Stir in the remaining ingredients (save a little of the herb for garnish), and cook for 1 minute more, stirring. Crumble a little bacon on top if you like for extra flavor (and calories, I fear). The leftover parsley or dill also looks nice on top.


Serves 4 to 6.



A Country Mardi Gras

23 February 2009
Le Rendez Vous des Cajuns (Courtesy of David Simpson LSUE)

Le Rendez Vous des Cajuns (Courtesy of David Simpson LSUE)

A Note to Readers:

This blog has moved. For newer posts plus copies of all the old ones (even this one!), please visit me at the All-New IN OUR GRANDMOTHERS’ KITCHENS.

My favorite part of Louisiana is a place I have visited only by listening to its music, Cajun Country. Southwestern Louisiana is a sort of country cousin to New Orleans. It is inhabited by a mixture of Cajuns (French Acadians who were expelled from British Canada in the mid-18th century and who became peasant farmers in the South) and the descendents of Black Creoles. Their culture and music are a remarkable blend of French, American, African, Native American, and Island influences. Most of the Cajuns speak English, but a number of residents, particularly older ones, speak French dialects as well.


My main contact with this area is a radio program called Le Rendez Vous des Cajuns, staged weekly in Eunice, Louisiana. The program is hosted by Barry Jean Ancelet, a professor at the University of Louisiana (Lafayette). It airs partly in English but mostly in Cajun French. It showcases the two major music styles of the area, Cajun and Zydeco (an outgrowth of Black Creole music).


Ancelet grew up speaking French at home and has raised his five children in French. He explained in the introduction to the book Cajun Music and Zydeco by photographer Philip Gould (1992, LSU Press) that he only discovered the music of his region while studying in France. A non-Cajun musician who played “la musique de la Louisiane” in Nice counseled the young Barry Ancelet to go home and talk to Dewey Balfa, a legendary Cajun fiddler. Ancelet took the musician’s advice and has been involved in promoting Cajun and Zydeco music ever since.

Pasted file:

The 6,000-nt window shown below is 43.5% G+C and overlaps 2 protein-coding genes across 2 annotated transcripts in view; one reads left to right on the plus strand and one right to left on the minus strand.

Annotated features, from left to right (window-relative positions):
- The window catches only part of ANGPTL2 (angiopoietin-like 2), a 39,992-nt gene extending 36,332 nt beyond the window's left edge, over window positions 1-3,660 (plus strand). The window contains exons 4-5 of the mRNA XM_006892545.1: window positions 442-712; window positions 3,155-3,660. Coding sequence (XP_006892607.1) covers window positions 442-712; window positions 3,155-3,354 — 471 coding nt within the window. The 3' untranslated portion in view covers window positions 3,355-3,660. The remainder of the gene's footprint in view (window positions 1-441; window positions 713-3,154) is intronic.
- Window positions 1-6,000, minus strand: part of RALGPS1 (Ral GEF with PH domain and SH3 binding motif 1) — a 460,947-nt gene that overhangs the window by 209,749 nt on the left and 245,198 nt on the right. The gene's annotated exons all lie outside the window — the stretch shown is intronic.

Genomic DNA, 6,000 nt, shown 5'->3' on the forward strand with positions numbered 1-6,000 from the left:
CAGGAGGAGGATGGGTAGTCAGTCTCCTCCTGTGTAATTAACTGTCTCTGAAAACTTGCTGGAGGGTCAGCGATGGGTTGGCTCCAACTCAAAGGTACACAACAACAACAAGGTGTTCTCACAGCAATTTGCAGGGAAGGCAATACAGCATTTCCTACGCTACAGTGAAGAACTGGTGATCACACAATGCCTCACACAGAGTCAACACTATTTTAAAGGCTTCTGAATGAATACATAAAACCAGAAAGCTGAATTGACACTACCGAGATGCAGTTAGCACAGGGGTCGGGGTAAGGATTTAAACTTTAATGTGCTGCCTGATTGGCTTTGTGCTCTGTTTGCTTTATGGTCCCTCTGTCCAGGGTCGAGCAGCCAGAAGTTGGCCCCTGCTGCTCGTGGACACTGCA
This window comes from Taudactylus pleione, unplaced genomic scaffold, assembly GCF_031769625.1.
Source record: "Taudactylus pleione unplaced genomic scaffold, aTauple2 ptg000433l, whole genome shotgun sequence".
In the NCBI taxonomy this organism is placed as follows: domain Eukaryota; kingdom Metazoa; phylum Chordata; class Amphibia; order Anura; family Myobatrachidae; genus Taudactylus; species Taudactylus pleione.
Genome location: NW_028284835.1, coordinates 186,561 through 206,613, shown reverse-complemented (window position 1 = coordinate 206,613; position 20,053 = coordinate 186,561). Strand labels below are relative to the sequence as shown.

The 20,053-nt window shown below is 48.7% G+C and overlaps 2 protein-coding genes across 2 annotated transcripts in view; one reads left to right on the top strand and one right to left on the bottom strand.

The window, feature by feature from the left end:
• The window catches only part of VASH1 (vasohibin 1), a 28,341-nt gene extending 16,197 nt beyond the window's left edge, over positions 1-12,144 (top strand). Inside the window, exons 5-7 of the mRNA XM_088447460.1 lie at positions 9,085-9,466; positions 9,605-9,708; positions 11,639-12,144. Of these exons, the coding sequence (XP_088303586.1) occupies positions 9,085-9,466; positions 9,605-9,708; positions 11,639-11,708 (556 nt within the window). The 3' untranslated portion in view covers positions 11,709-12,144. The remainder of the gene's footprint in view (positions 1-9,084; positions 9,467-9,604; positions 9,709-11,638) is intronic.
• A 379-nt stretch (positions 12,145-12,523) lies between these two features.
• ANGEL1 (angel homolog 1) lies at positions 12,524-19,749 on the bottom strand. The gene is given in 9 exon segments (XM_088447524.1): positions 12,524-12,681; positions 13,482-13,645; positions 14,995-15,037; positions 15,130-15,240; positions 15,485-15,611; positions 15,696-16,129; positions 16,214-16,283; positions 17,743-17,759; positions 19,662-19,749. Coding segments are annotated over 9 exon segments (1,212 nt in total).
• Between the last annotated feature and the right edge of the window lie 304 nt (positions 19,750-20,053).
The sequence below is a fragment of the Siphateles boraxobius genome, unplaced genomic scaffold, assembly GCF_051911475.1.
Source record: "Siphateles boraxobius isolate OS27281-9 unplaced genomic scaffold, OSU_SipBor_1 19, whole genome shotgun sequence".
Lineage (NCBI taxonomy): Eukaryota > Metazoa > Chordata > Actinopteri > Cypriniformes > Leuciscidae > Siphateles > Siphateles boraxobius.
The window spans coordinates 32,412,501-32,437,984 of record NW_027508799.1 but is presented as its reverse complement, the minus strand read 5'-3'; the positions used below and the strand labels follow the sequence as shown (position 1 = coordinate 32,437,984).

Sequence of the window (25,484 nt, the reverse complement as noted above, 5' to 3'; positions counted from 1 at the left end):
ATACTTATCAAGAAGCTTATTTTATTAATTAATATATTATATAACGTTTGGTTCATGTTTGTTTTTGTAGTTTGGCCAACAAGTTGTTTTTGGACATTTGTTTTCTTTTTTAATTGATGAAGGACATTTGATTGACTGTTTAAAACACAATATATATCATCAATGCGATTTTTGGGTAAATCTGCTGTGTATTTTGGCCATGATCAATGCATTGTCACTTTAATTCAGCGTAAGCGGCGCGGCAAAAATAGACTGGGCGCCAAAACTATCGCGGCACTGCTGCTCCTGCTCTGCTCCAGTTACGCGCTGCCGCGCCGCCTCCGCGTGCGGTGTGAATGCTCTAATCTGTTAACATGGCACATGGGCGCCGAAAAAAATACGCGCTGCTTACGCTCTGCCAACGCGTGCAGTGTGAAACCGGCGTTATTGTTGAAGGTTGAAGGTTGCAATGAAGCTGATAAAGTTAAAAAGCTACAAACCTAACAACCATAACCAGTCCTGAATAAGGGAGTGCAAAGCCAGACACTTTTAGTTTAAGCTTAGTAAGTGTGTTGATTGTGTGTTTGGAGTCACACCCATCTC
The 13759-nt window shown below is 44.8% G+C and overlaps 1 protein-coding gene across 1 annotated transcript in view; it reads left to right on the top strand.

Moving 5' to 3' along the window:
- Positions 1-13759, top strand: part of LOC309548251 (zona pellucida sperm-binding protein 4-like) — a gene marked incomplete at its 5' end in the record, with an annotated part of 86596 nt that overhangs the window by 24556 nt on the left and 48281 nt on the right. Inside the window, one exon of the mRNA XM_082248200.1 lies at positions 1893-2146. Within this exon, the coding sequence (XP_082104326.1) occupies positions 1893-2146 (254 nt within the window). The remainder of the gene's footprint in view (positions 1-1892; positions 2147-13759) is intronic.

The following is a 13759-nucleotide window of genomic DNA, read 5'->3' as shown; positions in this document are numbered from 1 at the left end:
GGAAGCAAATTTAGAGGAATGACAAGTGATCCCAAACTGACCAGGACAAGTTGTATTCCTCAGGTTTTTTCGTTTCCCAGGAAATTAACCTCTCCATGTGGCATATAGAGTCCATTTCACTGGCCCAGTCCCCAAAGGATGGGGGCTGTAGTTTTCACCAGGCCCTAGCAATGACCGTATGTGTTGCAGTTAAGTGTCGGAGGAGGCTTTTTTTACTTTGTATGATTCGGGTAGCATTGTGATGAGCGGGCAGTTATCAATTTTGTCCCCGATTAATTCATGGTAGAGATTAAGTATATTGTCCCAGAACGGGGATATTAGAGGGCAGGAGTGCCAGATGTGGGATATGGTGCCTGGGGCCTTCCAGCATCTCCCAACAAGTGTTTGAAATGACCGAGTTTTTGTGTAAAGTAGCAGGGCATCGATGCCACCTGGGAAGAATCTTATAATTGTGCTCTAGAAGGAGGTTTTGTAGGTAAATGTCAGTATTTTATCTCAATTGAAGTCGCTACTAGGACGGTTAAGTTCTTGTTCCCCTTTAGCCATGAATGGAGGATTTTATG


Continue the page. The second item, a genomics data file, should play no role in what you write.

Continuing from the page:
The Rendez Vous began in 1987. It is part of a revival of French language and culture in southern Louisiana outlined by Barry Ancelet in two journal articles, “Negotiating the Mainstream: The Creoles and Cajuns in Louisiana” in The French Review (Volume 80, number 6, 2007) “Cultural Tourism in Cajun Country: Shotgun Wedding or Marriage Made in Heaven” (Southern Folklore, Volume 49, number 3, 1992).


The struggle of French speakers in Louisiana mirrors a larger debate about what it has meant to be an American. In the early 1900s and particularly beginning around World War I Louisiana and the nation as a whole experienced a wave of nationalism that tried to force all Americans into a single mold, to define what it meant to be an American by sameness. As my grandmother used to say, if we were all the same, we’d all wear the same hat—and wouldn’t that be boring? Or as Ancelet wrote more forcefully in The French Review, Teddy Roosevelt (one of the leaders of the “one America movement”) and his ilk do “not seem to have understood that people from all over the world came here to America to participate in a new experiment based in part on allegiance by choice.”


French-speaking children Louisiana schools were not only taught in English but forbidden by law to speak French anywhere on school grounds. Over the decades this bilingual culture started losing a great deal of its identity.


Beginning after World War II and most strongly since the late 1960s southern Louisiana has seen a revival of popular and official interest in French culture and in the music and folk practices that gave much of this colorful area its personality.